Railroads had the distinct ability to connect small, isolated farm towns to much larger national and international markets, a capability that had been lacking from prior modes of water and land transportation. The railroad also opened up parts of the South, most notably Florida, to greater economic development and settlement. The railroad had major advantages over previous modes of transportation, being both flexible and dependable; they were not subject to winter ice as canals were, and were faster and more reliable than steamships. This was especially important when transporting agricultural products. By 1840, more than three thousand miles of railroad track had been laid, predominately in the northeastern region of the country.
In 1851 the American Railroad Journal declared that the railroad had become, “the great agent of civilization and progress, the most powerful instrument for good the world has yet reached.” By 1860 the United States had more railroad track than the rest of the world combined: over thirty thousand miles. Yet, the amount of track was disproportionately split between the North and South, with more track in the North. This factor led to a decisive tactical advantage for the North during the Civil War, further explained in the section War and Technology.
Industry and the Environment
Storm King on the Hudson depicts the worlds of man and nature colliding. The painting depicts a typical day along the heavily trafficked Hudson River in New York State. The idyllic Storm King Mountain provides a scenic background for the steamboats, sailing ships, and rowboats that populate the river. While beautiful, the scene carries a message about the environmental impact of man on the natural world. It was during the time Samuel Colman painted Storm King in 1866 that issues such as preservation and development began to arise, though they did not fully gain traction until the 1880s.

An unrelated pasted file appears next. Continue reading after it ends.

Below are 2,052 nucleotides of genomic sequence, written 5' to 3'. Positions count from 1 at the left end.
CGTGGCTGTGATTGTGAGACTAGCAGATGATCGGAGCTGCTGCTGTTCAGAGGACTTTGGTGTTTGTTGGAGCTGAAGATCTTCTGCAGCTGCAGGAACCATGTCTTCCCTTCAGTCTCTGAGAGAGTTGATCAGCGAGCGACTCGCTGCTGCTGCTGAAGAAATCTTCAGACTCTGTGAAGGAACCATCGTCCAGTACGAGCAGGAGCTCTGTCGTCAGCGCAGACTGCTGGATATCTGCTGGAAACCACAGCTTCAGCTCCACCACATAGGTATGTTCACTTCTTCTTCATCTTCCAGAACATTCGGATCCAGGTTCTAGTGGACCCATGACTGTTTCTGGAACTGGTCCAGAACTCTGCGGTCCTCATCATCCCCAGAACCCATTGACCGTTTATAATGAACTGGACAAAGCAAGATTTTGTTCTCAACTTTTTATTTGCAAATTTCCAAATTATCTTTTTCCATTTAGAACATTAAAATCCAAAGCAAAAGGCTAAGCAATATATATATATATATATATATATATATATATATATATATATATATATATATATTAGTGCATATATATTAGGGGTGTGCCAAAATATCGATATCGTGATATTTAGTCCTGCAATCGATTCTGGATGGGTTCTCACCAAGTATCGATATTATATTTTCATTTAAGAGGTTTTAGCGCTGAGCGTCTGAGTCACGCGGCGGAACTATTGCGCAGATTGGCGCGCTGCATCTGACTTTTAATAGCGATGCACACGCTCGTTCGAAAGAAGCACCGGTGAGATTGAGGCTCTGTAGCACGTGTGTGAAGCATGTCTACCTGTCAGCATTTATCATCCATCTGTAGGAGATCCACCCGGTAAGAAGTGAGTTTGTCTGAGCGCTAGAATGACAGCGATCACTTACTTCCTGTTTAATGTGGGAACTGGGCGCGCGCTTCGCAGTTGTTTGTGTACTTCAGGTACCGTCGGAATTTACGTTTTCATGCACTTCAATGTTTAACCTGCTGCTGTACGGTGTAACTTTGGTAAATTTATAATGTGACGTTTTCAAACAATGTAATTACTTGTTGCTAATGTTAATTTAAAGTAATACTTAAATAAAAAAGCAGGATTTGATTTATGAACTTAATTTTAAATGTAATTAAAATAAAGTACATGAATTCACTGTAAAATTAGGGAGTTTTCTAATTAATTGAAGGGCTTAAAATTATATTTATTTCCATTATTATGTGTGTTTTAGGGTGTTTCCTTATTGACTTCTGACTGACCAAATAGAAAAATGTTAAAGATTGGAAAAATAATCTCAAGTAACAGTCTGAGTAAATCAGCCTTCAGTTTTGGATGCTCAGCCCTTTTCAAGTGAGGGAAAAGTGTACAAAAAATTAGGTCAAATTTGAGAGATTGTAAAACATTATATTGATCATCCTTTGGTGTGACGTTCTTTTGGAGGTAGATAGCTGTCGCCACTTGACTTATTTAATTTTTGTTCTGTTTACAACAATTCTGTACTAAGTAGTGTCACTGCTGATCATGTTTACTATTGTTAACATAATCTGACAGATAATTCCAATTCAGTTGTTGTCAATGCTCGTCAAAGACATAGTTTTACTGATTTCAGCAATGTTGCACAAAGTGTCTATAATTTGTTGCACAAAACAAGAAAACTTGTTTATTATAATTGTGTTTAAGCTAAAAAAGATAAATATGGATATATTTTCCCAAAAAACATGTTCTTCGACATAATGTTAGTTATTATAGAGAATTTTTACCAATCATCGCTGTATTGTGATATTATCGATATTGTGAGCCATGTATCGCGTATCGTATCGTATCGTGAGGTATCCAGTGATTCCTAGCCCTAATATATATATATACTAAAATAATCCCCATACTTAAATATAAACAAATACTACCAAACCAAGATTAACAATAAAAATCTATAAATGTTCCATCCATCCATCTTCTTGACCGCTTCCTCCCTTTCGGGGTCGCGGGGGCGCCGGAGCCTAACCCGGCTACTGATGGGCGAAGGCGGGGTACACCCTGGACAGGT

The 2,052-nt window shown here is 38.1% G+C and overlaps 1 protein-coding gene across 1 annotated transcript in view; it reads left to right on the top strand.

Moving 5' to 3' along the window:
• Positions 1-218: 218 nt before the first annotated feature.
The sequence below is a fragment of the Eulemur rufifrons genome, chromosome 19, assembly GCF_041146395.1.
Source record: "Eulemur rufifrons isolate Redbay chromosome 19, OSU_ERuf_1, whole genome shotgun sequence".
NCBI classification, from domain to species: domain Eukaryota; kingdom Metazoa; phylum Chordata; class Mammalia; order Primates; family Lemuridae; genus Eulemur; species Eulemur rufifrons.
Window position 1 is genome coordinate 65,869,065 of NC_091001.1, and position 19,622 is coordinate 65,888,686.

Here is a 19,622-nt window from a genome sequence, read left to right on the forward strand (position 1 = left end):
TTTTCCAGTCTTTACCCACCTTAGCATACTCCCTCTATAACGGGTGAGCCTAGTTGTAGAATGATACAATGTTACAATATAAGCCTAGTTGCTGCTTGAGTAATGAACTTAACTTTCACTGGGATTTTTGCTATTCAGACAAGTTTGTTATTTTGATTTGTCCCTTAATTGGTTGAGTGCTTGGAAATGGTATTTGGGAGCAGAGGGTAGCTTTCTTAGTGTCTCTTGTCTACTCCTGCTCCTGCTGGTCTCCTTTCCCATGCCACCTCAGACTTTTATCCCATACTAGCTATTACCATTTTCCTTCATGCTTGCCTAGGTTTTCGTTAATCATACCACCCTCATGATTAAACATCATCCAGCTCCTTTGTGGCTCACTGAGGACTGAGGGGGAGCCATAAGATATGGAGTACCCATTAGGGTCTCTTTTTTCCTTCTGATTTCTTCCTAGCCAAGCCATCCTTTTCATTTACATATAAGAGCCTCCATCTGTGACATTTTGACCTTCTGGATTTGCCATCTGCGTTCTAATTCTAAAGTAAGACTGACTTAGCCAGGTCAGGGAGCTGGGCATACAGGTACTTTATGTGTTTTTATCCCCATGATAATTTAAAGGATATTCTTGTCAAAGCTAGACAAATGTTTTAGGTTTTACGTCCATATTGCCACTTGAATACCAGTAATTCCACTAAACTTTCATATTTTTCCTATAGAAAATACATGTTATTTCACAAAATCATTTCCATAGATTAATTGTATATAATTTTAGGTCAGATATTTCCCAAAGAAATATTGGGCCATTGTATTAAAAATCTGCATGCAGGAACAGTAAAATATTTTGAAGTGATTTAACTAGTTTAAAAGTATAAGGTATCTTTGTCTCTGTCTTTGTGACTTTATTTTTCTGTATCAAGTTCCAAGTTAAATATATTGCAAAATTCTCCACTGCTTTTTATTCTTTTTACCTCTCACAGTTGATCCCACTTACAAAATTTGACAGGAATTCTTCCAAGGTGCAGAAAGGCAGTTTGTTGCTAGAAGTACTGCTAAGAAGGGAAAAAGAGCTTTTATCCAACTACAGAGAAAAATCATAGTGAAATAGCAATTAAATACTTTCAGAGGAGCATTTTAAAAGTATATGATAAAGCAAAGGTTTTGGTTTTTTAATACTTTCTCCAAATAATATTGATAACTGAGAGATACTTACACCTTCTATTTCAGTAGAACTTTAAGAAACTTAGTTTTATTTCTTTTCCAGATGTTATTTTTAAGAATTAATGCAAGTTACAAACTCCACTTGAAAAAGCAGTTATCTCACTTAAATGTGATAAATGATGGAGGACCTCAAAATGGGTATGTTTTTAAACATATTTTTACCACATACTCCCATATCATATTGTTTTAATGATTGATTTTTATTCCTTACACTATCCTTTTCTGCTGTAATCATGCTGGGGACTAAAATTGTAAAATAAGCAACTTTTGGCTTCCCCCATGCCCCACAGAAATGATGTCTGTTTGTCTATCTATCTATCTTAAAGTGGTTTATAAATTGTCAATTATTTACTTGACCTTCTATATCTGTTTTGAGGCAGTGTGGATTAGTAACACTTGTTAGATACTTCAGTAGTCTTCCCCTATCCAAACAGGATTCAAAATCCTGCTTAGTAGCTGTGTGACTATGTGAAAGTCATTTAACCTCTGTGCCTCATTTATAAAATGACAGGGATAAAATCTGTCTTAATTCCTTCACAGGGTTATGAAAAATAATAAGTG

Colman gave “equal time” to both sides of the discussion by dividing his paintings neatly in half. An 1866 review in New York magazine stated that the painting of Storm King on the Hudson, “marks the moment when paradise was invaded by men of commerce… Painters were left with a problem: what to do about the tanning factories, sawmills, paper factories, and the other small businesses that started to overtake the epic waterfalls and elegant forests along the Hudson.”
In the seventeenth century, ships on the Hudson carried fur pelts from upstate New York and Canada to New Amsterdam where they could be shipped overseas to Europe. Early northbound traffic on the river carried mostly manufactured goods, rum, fabric, and other supplies that could not be obtained in the Hudson Valley. Timber from the Adirondack region was also a major cargo on the river, and sawmills operated along the river at Newburgh, Albany, Poughkeepsie, and other towns.
But by the mid-1800’s, the banks of the Hudson River had given rise to several industries served by river vessels, most importantly the iron foundries. The opening of the Erie, Champlain, and Delaware-and-Hudson Canals in the 1820’s made it possible to ship iron ore and fuel (later timber and coal) from further upstate and Pennsylvania by sloop and barge to these foundries. Finished products could then be transported down the Hudson to New York City or back up the canals to the Great Lakes and Canada. There were smelting furnaces at Peekskill and Poughkeepsie, and foundries at Hudson, Kingston, Newburgh, Troy. Cold Spring (not far from Storm King Mountain) was at one point the largest iron foundry in the United States. After the War of 1812, the federal government subsidized the establishment of the West Point Foundry at Cold Spring, near the military academy at West Point. The foundry produced a long-range cast iron cannon, whose effectiveness foundry superintendent Robert Parrott tested by shooting it across the river at Storm King and Crow’s Nest Mountains. This cannon later came to be known as the Parrott cannon. During the Civil War, the foundry employed 1400 workers and played a major role in the Union’s military success. The West Point Foundry also made parts for steamboats, locomotive engines for railroads, iron pipes for city water systems and cotton presses for the textile industry. Burden Iron Works at Troy, New York manufactured cast iron stoves and perfected a mechanized process for making horseshoes, while Uri Gilbert and Son company made gun carriages for the federal government. The federal government commissioned from Albany and Renssaelaer Iron Works in 1861 the navy’s first ironclad vessel, the Monitor, which served the Union in the Civil War.